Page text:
Today I’d like to shine a light on a problem that many steel string acoustic guitars have, yet most people don’t notice: worn out bridge plates. The bridge plate is a flat piece of wood that sits inside the guitar, underneath the bridge, which helps support the top and is where the string’s ball ends anchor. Over time, the metal ball ends wear through the bridge plate, causing the strings to sit a lot higher in the bridge. Oftentimes, the looser windings at the string’s end wind up resting on the saddle, causing intonation problems, uneven action, and tonal weirdness. While the bad news is that a lot of acoustic guitars suffer from this malady, the good new is that it’s a rather simple thing to repair, and isn’t that expensive to fix. Check it out:
This guitar belongs to my friend Kip, who drove this guitar all the way from Tyler, TX to get fixed up. A couple of weeks ago I blogged about how I repaired his bellied top and bridge, which turned out beautifully, but his guitar also needed a bridge plate repair. The tell tale sign is that the strings were sitting very high in the bridge, and some of the loose windings were sitting on top of the saddle:
Upon closer inspection, using a mirror and some lights, I saw that the bridge plate was pretty worn out:
This bridge plate had seen better days, and definitely needed to be repaired. Since this is a 1951 Gibson, I didn’t want to completely remove and replace the original bridge plate – I like to respect the vintage value of the instrument where I can, and keep things as original as possible. Besides, there’s a much easier way to go about it:
One of my favorite and most often used tools in the shop is my StewMac Bridge Saver, which is worth it’s weight in gold in a busy repair shop, and is quite frankly, a lot of fun to use. The basic gist of how it works is that it cuts away the worn out parts of the bridge plate, which are then filled back in – basically patching the bridge plate.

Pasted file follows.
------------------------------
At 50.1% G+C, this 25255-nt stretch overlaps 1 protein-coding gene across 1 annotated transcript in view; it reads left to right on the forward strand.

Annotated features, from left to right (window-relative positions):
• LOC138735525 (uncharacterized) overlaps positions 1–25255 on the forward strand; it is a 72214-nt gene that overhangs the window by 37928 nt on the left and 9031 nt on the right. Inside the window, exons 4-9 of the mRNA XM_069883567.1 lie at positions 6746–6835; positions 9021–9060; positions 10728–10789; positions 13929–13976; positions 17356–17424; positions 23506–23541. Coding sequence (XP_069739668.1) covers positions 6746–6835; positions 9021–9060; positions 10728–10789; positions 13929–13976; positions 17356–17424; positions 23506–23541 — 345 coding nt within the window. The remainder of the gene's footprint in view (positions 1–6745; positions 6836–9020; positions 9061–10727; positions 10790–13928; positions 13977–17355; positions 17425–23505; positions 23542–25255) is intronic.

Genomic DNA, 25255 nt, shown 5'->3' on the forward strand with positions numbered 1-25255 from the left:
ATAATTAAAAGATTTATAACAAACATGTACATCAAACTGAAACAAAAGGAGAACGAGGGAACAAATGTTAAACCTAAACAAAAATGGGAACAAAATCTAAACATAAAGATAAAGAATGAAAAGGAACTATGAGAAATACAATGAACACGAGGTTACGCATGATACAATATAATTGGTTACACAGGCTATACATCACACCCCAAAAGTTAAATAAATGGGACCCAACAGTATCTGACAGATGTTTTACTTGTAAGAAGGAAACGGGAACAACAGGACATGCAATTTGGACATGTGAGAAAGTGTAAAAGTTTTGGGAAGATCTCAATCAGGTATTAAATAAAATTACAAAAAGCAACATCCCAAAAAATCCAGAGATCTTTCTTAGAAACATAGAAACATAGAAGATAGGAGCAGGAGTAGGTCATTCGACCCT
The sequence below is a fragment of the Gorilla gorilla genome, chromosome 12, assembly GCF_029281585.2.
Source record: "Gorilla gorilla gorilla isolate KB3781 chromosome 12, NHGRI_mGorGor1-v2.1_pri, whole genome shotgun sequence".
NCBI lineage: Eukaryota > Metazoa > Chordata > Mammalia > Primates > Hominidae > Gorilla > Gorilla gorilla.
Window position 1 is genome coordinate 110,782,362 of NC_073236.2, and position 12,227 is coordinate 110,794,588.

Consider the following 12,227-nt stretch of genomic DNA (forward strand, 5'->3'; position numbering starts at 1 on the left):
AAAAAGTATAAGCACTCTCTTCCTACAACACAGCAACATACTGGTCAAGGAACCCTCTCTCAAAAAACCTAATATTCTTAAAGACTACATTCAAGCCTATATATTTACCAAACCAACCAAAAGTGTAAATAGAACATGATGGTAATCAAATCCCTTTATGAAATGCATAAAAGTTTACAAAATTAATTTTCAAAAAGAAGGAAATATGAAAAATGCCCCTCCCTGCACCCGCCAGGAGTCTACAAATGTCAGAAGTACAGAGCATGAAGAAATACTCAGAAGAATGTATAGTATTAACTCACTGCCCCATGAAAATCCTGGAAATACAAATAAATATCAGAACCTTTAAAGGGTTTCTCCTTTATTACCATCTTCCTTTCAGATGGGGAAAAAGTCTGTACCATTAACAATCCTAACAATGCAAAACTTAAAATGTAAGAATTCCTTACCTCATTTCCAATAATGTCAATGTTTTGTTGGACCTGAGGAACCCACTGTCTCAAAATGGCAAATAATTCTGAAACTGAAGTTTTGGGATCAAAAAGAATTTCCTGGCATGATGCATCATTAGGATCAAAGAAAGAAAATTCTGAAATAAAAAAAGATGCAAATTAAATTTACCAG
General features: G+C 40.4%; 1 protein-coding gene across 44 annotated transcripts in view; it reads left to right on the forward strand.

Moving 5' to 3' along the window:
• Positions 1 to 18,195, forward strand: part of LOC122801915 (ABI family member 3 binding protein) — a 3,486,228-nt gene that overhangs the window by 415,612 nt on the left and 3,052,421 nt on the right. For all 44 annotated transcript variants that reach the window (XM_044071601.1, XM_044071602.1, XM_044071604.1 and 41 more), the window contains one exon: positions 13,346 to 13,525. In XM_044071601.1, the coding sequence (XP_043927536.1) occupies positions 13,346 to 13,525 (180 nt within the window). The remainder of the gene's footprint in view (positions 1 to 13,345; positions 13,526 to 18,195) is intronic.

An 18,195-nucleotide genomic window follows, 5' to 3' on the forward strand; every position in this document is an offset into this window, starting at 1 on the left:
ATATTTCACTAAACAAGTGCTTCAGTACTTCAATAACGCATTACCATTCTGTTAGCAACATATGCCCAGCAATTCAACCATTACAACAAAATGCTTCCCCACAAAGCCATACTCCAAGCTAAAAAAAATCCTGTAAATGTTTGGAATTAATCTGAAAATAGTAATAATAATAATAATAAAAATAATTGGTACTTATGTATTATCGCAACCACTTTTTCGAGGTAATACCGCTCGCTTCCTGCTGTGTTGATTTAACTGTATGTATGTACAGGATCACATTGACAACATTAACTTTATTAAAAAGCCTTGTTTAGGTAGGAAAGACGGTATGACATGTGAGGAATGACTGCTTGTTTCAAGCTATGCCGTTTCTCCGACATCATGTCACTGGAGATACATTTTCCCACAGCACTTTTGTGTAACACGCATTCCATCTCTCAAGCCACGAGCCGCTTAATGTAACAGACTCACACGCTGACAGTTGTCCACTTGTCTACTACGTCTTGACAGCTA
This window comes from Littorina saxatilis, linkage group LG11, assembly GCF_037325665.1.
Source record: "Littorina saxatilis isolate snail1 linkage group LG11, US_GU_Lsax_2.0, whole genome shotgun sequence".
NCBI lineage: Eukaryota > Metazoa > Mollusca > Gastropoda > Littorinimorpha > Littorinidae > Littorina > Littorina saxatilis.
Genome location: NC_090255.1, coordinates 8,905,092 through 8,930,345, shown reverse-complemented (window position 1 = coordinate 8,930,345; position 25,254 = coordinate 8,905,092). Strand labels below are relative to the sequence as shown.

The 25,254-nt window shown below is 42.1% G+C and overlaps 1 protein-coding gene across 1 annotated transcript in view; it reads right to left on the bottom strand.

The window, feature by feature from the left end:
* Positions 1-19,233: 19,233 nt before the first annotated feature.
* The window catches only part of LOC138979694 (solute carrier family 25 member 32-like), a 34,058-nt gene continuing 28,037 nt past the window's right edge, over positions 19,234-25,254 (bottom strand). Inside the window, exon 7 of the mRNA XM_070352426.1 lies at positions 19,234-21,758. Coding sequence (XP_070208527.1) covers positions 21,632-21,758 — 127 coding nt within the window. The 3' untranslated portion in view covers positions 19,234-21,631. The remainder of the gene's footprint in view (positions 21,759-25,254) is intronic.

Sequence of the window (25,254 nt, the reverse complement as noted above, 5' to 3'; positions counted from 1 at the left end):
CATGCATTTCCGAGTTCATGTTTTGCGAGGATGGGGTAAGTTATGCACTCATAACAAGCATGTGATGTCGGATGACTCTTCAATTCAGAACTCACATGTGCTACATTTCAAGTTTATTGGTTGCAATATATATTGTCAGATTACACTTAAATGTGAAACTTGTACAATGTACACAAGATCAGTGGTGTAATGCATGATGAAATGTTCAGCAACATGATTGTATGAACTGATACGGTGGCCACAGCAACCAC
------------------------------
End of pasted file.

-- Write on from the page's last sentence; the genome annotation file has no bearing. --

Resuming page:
First I start by cutting out the bridge plate around the E, D, and B strings, skipping strings on each pass because the cutting bit overlaps the subsequent plugs a bit. This bit goes inside the guitar, and cuts away the bad wood around the string holes:
I turn the cutting bit by hand from the top of the guitar, just up to the point where the bits collar stops against the bridge plate:
And now here’s what it looks like on the inside:
Next, I use a special bit to make plugs for the newly cut out holes. My bridge plate stock is starting to look like swiss cheese – you can tell I do this kind of job a lot!
The bit cuts out the most adorable little wooden domes:
I take these wooden plugs, coat them with wood glue, and clamp them in place, and let them sit over night:
The next day I repeat the process for the A, G, and E strings, and again let that sit overnight. When it’s all done, it looks like this on the inside:
I had adjusted the collar on the bit to perfectly match the plug’s depth, so that these were sitting almost perfectly flush without even sanding. This is really important – trying to sand things flat on the inside of a guitar ain’t fun.
Then I drilled out the holes, while holding a backer inside so that I wouldn’t accidentally knock the plugs out, and then did a tiny bit of sanding to clean it up.
And that’s it! A simple, but necessary repair. The strings are now sitting much lower in the bridge, and are resting on the saddle properly:
This guitar now sounds better and plays in tune. Success!